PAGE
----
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words which are Italicized, and it is presumed that its use in expressing the feelings of scorn, indignation, and contempt, will be sufficiently apparent.
"Cassius. Urge me no more; I shall forget myself Have mind upon your health: tempt me no further Brutus. Away, slight man.
Cas. Must I endure all this!
Bru. All this! Ay, more. Fret till your proud heart break
And make your bondmen tremble. Must I budge?
121. By the term force, in elocution, is meant that degree of energy with which words and phrases are uttered. The modifications of force do so affect the ear by their distinctive peculiarities, as to constitute a style of utterance, and should therefore be classed among the elements of expression. When skilfully applied, according to the varying demands of the sentiment, this element of expression infuses a life into the style, which arrests the attention and sways the feelings. 122. The terms loud, soft, and suppressed, or strong, feeble, and suppressed, are used to signify the variations of this attribute of the voice. Loudness of voice is appropriated to states of mind associated with energy of feeling, triumphant exultation, and violent passion, as may be perceived in the following extracts:
"Now strike the golden lyre again;
A louder yet, and yet a louder strain!
Break his bands of sleep asunder,
And rouse him like a rattling peal of thunder!
124. "If they rule, it shall be over our ashes and graves;
125. "The combat deepens. On, ye brave,
126. The expressions, "On, ye brave," "Wave Munich," "And charge," denote feelings of triumphant exultation; and the utterance of these feelings requires a due degree of loudness, an elevated pitch, extended quantity, median stress, and a well-regulated, tremulous movement. The tremulous movement should be applied mainly to the words "on" and "charge." This will enable the reader to impress ໍ the sentiment much more vividly than he could by omitting the tremulous movement.
127. Many sentiments depend entirely on loudness for their character; such as anger, danger, ferocity, and revenge; and others again depend chiefly upon it as they assume its character; such as joy, laughter, and astonishment, as in the following extracts :
128. "And longer had she sung - but, with a frown,
Revenge impatient rose.
He threw his blood-stained sword in thunder down,
The war-denouncing trumpet took,
And blew a blast so loud and dread,
Were ne'er prophetic sounds so full of woe.
129. "Tubal. Yes, other men have ill luck too. Antonio, as I heard in Genoa,
Shylock. What, what, what? Il luck? ill luck?
hath an argosy cast away, coming from Tripolis.
130. "But hark! - That heavy sound breaks in once more, As if the clouds its echo would repeat;
And nearer, clearer, deadlier than before!
Arm! arm! It is it is the cannons' opening roar
EEBLENESS OF VOICE.
31. Feebleness of voice is an element the reverse of the last. There are some states of the mind that are properly portrayed by feebleness of voice; and there are other conditions of the mind, akin to these, which are always manifested by feebleness or softness of voice. Of this class are modesty, caution, doubt, irresolution, resignation, and despondency, as may be seen in the following extracts:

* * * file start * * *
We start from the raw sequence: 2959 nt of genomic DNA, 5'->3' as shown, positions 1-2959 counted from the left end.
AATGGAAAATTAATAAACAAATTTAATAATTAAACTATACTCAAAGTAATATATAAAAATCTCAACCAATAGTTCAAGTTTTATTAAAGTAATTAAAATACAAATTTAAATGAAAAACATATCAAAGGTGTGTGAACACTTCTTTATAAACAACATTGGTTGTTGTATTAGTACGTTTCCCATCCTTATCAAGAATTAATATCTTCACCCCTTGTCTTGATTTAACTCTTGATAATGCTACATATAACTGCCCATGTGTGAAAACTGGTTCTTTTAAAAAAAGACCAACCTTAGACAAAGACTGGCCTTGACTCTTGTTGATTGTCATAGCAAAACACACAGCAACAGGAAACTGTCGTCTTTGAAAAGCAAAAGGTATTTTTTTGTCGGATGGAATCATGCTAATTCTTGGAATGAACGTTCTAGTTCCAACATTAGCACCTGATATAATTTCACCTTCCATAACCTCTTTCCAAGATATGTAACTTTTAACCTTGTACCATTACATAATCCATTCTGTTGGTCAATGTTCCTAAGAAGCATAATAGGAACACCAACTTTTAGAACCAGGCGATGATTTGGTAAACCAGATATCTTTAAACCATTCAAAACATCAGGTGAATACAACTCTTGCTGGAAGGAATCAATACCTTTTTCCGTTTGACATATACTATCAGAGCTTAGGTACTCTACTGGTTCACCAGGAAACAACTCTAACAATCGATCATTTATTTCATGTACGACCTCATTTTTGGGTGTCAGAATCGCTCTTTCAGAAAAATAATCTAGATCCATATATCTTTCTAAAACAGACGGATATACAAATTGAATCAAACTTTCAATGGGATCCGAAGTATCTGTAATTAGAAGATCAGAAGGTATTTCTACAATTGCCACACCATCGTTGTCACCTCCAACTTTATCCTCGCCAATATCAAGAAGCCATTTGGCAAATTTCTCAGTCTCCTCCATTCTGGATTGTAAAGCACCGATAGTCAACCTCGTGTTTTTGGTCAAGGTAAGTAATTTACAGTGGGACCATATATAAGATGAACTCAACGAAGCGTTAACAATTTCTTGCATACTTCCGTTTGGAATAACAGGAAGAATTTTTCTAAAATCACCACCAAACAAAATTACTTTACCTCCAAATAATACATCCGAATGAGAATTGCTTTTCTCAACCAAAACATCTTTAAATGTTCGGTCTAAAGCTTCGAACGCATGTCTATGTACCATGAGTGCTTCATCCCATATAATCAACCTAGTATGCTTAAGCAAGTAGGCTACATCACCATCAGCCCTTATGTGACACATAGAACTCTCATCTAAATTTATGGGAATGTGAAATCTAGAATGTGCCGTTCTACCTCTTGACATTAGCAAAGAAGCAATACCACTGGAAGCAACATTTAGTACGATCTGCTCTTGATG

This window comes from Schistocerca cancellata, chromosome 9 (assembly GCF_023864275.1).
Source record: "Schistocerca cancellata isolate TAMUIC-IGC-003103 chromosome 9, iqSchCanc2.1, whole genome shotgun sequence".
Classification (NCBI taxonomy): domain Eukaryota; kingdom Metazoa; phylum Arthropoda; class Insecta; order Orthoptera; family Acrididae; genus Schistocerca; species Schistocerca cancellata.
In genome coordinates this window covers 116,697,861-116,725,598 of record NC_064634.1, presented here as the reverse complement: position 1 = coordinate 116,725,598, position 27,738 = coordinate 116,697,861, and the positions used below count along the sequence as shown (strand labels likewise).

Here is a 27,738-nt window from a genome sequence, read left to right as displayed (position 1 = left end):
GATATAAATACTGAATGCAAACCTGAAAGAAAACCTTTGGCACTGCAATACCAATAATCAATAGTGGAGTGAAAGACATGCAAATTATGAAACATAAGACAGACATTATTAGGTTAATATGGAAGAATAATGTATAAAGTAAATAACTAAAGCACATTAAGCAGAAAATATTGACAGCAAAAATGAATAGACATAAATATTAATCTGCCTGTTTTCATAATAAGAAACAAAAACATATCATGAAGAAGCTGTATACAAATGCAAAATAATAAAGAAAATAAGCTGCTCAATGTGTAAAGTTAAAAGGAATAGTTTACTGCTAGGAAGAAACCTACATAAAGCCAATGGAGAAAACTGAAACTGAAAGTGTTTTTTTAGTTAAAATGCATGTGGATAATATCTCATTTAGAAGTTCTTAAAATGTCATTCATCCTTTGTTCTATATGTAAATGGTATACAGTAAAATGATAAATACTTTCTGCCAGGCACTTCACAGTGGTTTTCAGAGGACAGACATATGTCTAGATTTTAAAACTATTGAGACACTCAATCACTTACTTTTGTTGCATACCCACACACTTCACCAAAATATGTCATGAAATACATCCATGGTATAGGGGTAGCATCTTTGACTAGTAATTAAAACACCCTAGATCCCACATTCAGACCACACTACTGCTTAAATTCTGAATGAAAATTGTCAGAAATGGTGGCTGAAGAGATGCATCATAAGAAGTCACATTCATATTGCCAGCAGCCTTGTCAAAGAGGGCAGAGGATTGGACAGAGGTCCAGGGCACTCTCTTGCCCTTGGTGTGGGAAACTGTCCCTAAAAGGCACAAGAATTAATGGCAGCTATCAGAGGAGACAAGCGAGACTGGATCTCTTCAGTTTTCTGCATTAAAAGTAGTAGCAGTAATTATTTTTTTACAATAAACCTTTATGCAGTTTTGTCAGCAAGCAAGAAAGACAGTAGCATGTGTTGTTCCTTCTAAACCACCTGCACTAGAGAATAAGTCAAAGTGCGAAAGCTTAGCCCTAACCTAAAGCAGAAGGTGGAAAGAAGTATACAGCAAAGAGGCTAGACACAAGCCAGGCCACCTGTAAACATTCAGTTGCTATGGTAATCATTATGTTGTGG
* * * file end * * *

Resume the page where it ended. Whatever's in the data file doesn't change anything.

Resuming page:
132. "Wolsey. Why, how now, Cromwell? Cromwell. I have no power to speak, sir. Wol. What! amazed
At my misfortunes? Can thy spirit wonder
A great man should decline? Nay, ar.' you weep,
Crom. How does your grace ?
Wol. Why, well;
Never so truly happy, my good Cromwell.
I know myself now; and I feel within me
A peace above all earthly dignities,
A still and quiet conscience. The king has cured me,
A load would sink a navy-too much honor:
Too heavy for a man that hopes for heaven.
Crom. I am glad your grace has made that right use of it
Out of a fortitude of soul I feel,
To endure more miseries, and greater far,
Than my weak hearted enemies dare offer
133. "Cromwell, I did not think to shed a tear
In all my miseries; but thou hast forced me,
To silence envious tongues. Be just and fear not
Thy God's, and truth's. Then, if thou fall'st, O Cromwel.,
- Pr'ythee, lead me in.
To the last penny: 'tis the king's. My robe,
I dare now call mine own. O Cromwell, Cromwell,
134. "Would I had never trod this English earth,
135. "She looked down to blush, and she looked up to sigh,
136. There are some conditions of the mind demanding a highly intensive degree of force; and there are some emotions occasioned by alarm, terror, or fearful apprehensions, which at once excite the voice, and suppress the loudness of utterance.
137. When the force of feeling is such as to get the entire control of the speaker; when he would imbody and unbosom that which is most within him; when he would "wreak his thoughts upon expression," and throw his whole soul, heart, mind, passions, all that he seeks, knows, bears, and feels, into a few words; when his mind is in a state of perturbation, confusion, and perplexity, arising from the sudden conflict of violent passions; when his soul is overwhelmed in violent, tumultuous, and conflicting emotions; - then his language will necessarily partake of the perturbation of his mind, and incoherent hints, precipitate sallies, vehement exclamations, bold figures, laconic, abrupt, desultory expressions, will then be thrown out with such explosive energy, that the degree of aspiration must necessarily destroy that pure vocality, and partially suppress that intonation, which are the accompaniments of ordinary degrees of force, and the usual constituents of loudness. This may be fully exemplified in the reading of the following extracts.
132. "Banished from Rome! What's banished, but set free
Tried and convicted traitor!'- Who says this?
I have within my heart's hot cells shut up,
To leave you in your lazy dignities.
But here I stand and scoff you;-here I fling